• Consider your coffee intake. Caffeine is a strong stimulant with a long half-life. The amount of time it takes for the body to fully excrete a cup of joe varies wildly among different people, based on age, medications, liver function, and pregnancy. Most health advisors will tell you to stop drinking coffee after noon to keep it from disturbing your sleep, but I’ve found that I need to cut out caffeine completely to get my shut-eye, and I’m not alone. Remember that there are other sources of caffeine besides coffee, too. That after-dinner piece of dark chocolate may be delicious and satisfying, but it may also leave you wide awake at 3 a.m.
  • If you booze, you won’t snooze. Alcohol is a depressant that relaxes you, so it must aid sleep, right? Wrong. Though it does induce drowsiness, alcohol prevents you from entering the deep stages of sleep. This reduces the overall quality of your rest and often causes you to wake in the middle of the night. So ditch the nightcap and opt for that glass of milk instead.
  • Don’t drink too much liquid too late, unless, of course, you want to make five trips to the potty in the course of the night. Water also wakes you up, so drink the bulk of your eight to ten glasses earlier in the day and shut off the faucet after 9 p.m.

The Beauty of Restful Sleep

I know, I know?these are a lot of rules to follow. But they’re tried-and-true methods for knocking out insomnia. You might not see immediate effects, but after a few days of following this sleep diet, you’ll see the benefits of truly restful sleep: more energy, higher metabolism, better skin and nails, and uplifted mood. Of course, if you find yourself lying awake night after night, you should check with your doctor to rule out any serious underlying problems. But for most of us facing sleeplessness, the best weapon against insomnia is a fork.

Make a Comment

forevergirl29 by forevergirl29 | KENT, OH
May 11, 2011

I find that having a cup of hot herbal tea puts me to sleep and I wake up refreshed. I also try not to eat anything after 8 PM, especially anything with caffeine. Sweet dreams to all.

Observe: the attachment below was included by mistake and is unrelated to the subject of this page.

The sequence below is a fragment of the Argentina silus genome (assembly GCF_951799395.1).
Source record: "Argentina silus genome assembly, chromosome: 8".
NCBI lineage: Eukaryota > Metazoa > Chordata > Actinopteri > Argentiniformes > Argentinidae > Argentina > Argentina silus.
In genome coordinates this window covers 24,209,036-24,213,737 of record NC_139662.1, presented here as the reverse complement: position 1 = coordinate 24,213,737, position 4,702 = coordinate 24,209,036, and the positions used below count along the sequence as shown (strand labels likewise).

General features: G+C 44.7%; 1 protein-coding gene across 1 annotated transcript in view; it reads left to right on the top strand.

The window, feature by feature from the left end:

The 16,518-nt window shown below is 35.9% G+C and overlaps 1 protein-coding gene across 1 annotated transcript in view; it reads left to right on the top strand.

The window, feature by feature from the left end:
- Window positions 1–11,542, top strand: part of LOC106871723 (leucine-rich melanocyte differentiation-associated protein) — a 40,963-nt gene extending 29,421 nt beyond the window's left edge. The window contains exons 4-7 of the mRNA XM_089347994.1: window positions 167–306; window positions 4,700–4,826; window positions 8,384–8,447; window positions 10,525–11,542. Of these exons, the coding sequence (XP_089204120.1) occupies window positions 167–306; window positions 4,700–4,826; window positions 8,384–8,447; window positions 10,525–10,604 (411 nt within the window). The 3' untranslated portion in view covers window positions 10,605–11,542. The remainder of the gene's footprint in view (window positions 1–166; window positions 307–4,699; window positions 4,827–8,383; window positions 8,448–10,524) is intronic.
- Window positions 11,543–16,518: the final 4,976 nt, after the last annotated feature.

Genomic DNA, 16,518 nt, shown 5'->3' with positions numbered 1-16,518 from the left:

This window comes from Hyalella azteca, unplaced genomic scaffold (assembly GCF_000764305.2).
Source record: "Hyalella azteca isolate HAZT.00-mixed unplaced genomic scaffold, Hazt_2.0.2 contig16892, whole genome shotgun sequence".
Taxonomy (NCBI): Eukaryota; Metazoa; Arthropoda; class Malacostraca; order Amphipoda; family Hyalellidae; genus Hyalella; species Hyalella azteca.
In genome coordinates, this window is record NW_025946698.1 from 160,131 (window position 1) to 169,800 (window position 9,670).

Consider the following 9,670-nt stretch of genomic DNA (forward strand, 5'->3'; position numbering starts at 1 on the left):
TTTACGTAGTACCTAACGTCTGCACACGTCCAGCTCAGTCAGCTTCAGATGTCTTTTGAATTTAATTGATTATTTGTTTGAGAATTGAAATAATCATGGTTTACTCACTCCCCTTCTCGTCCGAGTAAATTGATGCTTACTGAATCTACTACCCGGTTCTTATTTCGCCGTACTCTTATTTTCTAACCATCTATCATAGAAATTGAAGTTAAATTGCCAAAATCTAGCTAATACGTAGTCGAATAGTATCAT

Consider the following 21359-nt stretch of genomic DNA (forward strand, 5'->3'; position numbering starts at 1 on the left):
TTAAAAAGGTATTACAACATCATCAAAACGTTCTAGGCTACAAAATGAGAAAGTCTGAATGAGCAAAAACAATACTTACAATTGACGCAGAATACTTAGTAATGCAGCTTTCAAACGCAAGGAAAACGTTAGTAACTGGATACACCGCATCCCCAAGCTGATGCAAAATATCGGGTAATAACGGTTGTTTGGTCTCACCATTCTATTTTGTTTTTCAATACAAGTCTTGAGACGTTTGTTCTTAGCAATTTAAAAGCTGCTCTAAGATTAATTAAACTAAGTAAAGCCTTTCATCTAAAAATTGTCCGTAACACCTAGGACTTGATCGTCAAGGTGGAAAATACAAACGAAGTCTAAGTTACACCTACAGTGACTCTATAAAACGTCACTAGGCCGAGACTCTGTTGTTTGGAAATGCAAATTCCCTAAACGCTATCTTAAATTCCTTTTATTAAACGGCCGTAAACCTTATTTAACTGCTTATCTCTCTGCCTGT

Philomena6 by Philomena6 | Tonawanda, NY
Dec 23, 2010

i dont believe any foods will help when your menopausal or post menopausal, i havent slept a full night since going through menopause 5 years ago and dont think ill ever again sigh............

kjc1969 by kjc1969 | Falmouth, KY
Dec 09, 2010

I get little or no sleep on a regular basis. I also have crohns disease. I will deffinately use this information. Maybe it will help with both,

MyEmptyCanvas by MyEmptyCanvas | KOSCIUSKO, MS
Dec 05, 2010

It'd be hard for me to give up my night time snack.... been doing that for years... *sigh* LoL

Livestrong11 by Livestrong11 | BURTON, MI
Dec 03, 2010

We eat a ton of ground turkey burger, does this have the same result as eating a big piece of turkey??

Ahyden by Ahyden | LOVELAND, OH
Dec 03, 2010

Thanks for the great information!

pitbullmom4 by pitbullmom4 | POWAY, CA
Nov 30, 2010

Thank you for this article!

TM2020 by TM2020 | Winthrop, MA
Nov 30, 2010

My best remedy that helped me even when I wake up restless in the middle of the night is warm milk with honey. They only thing that I hate is the aftertaste of milk acid I feel in my mouth, but otherwise it's an awesome sleep beverage

lulu1959 by lulu1959 | Statesboro, GA
Nov 30, 2010

Thanks for this wonderful information on sleep-inducing foods. I've heard that turkey is also a sleep-inducing. It is said that it has natural properties that induces sleep. Although I eat turkey, it's not one of my most favorite foods: but if it's going to help me sleep soundly I'm all for it! Has anyone else heard anything about the natural properties of turkey?

1SwtWrld by 1SwtWrld | GRASONVILLE, MD
Nov 30, 2010

Wow I suffer from migraines and have tried every migraine medicine they make now if there is a certain food i can eat to stop my migraines i will be simply amazed, i am a bit of a skeptic when it comes to this kinda stuff, but heck i was a guniea pig with medicine for ever why not give this a try....i surely will be giving my feed back....

abhcinnywife by abhcinnywife | FULTON, NY
Nov 29, 2010

I have the most awful time falling asleep and staying asleep. My doc finally diagnosed me with severe depression, anxiety, panic disorder and insomnia. The meds that he gave me, they helped for a while. But, it has started to get to a point again where I will lay there for hours and not be able to shut off my mind. I will definitely look at this list also, and I will try anything at this point to help this go away. I know my sleep deprivation has a lot to do with the other things that I am battling, so conquering that would be huge! Thank you for posting this!

aburgstede by aburgstede | Delavan, WI
Nov 29, 2010

I suffer from migraines and the majority of my migraines come in the middle of the night and I wake from the pain. I will definitely look at the list of recommended foods for restful sleep...anything is worth a try.